Mr. Morishima’s story was a sad one. He had been working as a businessman selling Daruma, paper Marcie,  in Fukushima. When Fukushima nuclear power plant was exploded by Tsunami because of 9.1 magnitude earthquake on March 11, 2011, he was obliged to evacuated from Fukushima.  The nuclear power station lost the emergency electricity for the cooling system in the plant. That was the reason why the explosion occurred. He evacuated together with his family, wife and two kids to Kanazawa. First, he could not find a job here in Kanazawa city and it was not easy to set up his life. After a while, his wife became a child neglected due to the difficulty of life. His son boycotted going to school. Mr. Morishima had been struggling to rebuild his life. Fortunately, his house in Fukushima was sold, he got some money and he found current space to open a coffee shop. To open a coffee shop was a suggestion by his twin brother who is living in Los Angeles. After opening, many evacuees from Fukushima getting together here in this coffee to talk and help each other. Now they have founded an organization of 3:11 to encourage and help each other. Especially they are having a foundation to help Fukushima kids to get a homeostatic examination against the possible disease of cancer of the thyroid. Many of us donated money to the foundation. He together with Yoshi stressed that that natural disaster cannot be helped, but the nuclear accident was a calamity which was man-made.”

Higashichaya District

We had a more western-style lunch today of grilled fish. It was really yummy and then we had time to walk through the Chaya House area.  This area still has many traditional Japanese houses and shops still. This area of Japan is known for it’s making of Gold Leaf so you could find many souvenirs covered in Gold leaf as well as ice cream cones with a sheet of gold leaf on them that you could eat. I chose to pass on this as it was expensive and I was told it wasn’t that tasty.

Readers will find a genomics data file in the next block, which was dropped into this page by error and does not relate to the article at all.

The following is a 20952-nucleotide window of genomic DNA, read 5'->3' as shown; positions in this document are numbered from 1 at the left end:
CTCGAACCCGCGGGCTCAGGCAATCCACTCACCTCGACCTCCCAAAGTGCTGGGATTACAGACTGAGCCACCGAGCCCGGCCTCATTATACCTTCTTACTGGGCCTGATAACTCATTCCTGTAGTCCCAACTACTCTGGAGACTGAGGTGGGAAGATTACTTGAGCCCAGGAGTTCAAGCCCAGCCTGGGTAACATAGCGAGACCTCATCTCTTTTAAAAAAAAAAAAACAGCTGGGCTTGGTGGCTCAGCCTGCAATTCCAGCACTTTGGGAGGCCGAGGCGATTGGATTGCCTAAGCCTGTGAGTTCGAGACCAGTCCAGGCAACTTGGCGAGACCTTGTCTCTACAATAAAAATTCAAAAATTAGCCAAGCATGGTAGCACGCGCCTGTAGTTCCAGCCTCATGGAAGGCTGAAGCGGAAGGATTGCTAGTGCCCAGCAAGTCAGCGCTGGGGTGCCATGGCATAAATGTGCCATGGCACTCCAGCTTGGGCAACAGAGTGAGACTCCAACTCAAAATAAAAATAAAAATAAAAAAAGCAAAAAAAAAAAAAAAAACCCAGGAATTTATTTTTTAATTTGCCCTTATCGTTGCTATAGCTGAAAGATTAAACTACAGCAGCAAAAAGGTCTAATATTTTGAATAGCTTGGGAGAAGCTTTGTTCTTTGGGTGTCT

Here is what Yoshi had to say about this district

“Then we went to Higashichaya district. First, we had a good lunch there. Most of us had grilled salmon which were delicious. After lunch, we strolled the Chaya House area. The area was very Japanese looking. Many low rise, mostly 2 story, traditional houses with wood construction were preserved there. They were roofed by black clay tile roofing and horizontal cider wood siding with windows covered by the vertical grid. We saw many shops there, however, there are several geisha houses were existing even now. When Yoshi visited to view inside the Geisha house previously, Yoshi was explained that in that district there are around 20 geishas working with maintaining traditional ascetic training such as Japanese dancing, playing traditional music instrument called Shamisen.  This Geisha culture came from Kyoto. When we extend our adventure to Kyoto, we can go to Gion 祇園area to see these row of traditional houses.”

(Remember to click on the red arrow for more pics)

Jyokoji Buddhist Temple

After our walk through the Higashichaya district, we moved onto a Buddhist temple belonging to the pure land sect of Buddhism. I will again let Yoshi explain this (he does this so well).

“Then we visited one of Buddhist temple named 浄光寺. A priest there invited us to his Temple’s main hall.

That temple belonged to Pure Land sect in Japan. A priest, Mr. Fuji, Fuji-san told many stories. Most of the travellers raised questions to the priest about Japanese Pure Land Buddhism. Fuji-san invited us to the basement grave arranged like a locker. He explained that that type of grave is welcomed by the people who have an uncertainty of succeeding family because they will be enshrined by the temple for eternity.”

(Remember to click on the red arrow for more pics)

Omicho Market

Our last stop of the day was the Omicho Market where we saw many fish, vegetable and craft stalls. These were semi outside, the market was open to the air where you entered but was completely covered so although it was cold (no heat) you at least didn’t get snow or rained on.

The next day was to be an optional tour with some really fun things to do and see however it was to be further up into the mountains with even colder temperatures so Karen and I opted out. We had had enough of being that cold!